Why do we look for 100% comfort when making decisions
We are interested in the concept of overthinking choices. The term “Redundant Deliberation” describes occasions where an individual becomes stuck in a perpetual loop of considering all the various options, but diminishing returns on their cognitive effort. When individuals are engaged in redundant deliberation they tend to do two things. First, they keep seeking more information even though it is evident that in doing so there is nothing new that would help inform their choice. Second, they continue to oscillate between imaging alternate future states.
Procrastination: Consider how someone who is fearful about the outcome of a decision might behave. He or She may procrastinate, putting off the decision, and avoiding the outcome altogether. Procrastination is a major symptom of one’s inability to make a decision. As the poem goes,
Procrastination is my sin,
It brings me endless sorrow,
I really must stop doing it.
In fact…I’ll stop tomorrow.
Missing Information: None of us knows enough to avoid making some mistakes. Likewise, none of us could possibly gather all the information necessary to know everything before we make a decision. In fact, recent scientific evidence suggests that the more information, and time we have to make a decision, the less likely we are to make a good one. A the point where effort exceeds any new information to help inform choice, and where there are no useful differences to the imagined future modeled states, we argue that you can think too much about a problem. More concerning is that overthinking can lead to unnecessary delay and decision inertia. To which, failure to act in a timely manner (or at all), carries significant negative consequences.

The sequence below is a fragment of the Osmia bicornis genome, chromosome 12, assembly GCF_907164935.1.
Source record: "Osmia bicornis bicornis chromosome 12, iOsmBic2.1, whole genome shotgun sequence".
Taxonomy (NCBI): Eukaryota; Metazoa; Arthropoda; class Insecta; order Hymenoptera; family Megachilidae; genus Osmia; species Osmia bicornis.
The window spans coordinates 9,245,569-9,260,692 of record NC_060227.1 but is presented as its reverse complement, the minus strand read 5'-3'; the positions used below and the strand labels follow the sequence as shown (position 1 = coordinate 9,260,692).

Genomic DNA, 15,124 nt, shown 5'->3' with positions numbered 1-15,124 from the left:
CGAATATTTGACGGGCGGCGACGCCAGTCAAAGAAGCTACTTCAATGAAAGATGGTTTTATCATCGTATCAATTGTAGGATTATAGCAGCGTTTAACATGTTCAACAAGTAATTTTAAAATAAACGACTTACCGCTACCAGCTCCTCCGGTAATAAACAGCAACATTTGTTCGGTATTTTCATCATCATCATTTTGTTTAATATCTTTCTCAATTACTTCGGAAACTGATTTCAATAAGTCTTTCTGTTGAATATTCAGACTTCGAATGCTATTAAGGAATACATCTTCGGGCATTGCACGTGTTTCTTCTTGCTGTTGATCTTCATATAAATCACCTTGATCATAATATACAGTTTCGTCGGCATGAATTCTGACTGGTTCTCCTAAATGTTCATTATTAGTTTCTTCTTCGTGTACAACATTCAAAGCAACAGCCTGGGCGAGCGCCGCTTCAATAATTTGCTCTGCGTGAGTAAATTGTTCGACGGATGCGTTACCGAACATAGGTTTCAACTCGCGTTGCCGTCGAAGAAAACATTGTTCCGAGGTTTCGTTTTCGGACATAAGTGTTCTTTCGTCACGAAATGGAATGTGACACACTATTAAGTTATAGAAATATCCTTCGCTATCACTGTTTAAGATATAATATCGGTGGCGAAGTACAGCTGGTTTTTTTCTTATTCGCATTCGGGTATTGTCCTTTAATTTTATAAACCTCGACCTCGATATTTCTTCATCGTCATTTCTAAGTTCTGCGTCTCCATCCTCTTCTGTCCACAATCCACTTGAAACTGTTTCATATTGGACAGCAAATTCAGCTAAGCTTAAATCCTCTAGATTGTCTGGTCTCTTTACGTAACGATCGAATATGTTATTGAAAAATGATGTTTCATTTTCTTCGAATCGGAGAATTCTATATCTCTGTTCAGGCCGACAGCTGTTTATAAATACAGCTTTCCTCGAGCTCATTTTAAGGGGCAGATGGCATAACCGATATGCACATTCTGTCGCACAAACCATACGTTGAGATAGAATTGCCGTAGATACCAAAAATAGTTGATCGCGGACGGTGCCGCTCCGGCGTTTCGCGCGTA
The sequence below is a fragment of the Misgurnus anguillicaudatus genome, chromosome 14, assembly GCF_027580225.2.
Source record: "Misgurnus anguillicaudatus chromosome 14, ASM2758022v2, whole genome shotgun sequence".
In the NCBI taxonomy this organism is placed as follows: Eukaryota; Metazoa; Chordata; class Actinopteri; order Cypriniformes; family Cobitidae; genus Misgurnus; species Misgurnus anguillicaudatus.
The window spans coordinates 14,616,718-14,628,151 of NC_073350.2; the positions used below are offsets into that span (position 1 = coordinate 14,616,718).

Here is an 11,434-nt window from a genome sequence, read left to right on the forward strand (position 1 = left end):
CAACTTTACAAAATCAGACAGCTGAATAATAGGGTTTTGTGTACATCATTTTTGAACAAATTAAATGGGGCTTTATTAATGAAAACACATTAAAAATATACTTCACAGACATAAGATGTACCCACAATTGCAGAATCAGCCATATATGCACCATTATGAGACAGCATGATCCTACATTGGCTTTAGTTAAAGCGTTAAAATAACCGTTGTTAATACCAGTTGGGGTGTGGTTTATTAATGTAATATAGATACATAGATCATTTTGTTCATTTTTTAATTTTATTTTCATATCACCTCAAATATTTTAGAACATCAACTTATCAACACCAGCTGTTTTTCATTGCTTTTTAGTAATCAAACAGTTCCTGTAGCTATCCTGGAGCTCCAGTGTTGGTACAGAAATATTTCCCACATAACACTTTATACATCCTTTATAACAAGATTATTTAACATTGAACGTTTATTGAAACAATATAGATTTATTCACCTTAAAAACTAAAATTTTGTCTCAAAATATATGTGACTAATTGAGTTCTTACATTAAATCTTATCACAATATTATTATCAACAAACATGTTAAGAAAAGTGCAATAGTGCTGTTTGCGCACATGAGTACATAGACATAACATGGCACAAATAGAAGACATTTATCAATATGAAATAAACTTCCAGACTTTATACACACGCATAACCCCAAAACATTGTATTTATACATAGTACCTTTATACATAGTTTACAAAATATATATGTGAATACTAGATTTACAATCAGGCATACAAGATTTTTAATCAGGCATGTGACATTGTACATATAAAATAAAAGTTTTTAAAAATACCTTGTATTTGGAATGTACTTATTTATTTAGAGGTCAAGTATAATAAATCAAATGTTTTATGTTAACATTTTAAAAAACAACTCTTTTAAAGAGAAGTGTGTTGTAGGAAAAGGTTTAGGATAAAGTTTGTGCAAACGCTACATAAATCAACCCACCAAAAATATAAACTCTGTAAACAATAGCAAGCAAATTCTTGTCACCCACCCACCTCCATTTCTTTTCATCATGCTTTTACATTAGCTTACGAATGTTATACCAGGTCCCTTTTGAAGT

Should I Go with my Gut: According to the American Psychological Association, recent evidence and theory suggest that affective strategies may be equally as effective as deliberate decision making. In four experiments they examined conditions under which affective versus deliberative decision strategies might result in higher decision quality. While consciously focusing on feelings versus details, participants made choices that varied in complexity, in extent of subsequent conscious deliberation allowed, and in domain. Results indicate that focusing on feelings versus details led to superior objective and subjective decision quality for complex decisions.
We get caught in the worries, thoughts, and emotions that swirl out of control, sucking our emotions downward. Getting caught in the torrents of negative thoughts, and emotions that overwhelms us, and prevents us from making decisions that can improve your life. These negative thoughts create an ebb and flow to our thinking, which in the end, does not allow us to make a sound decision.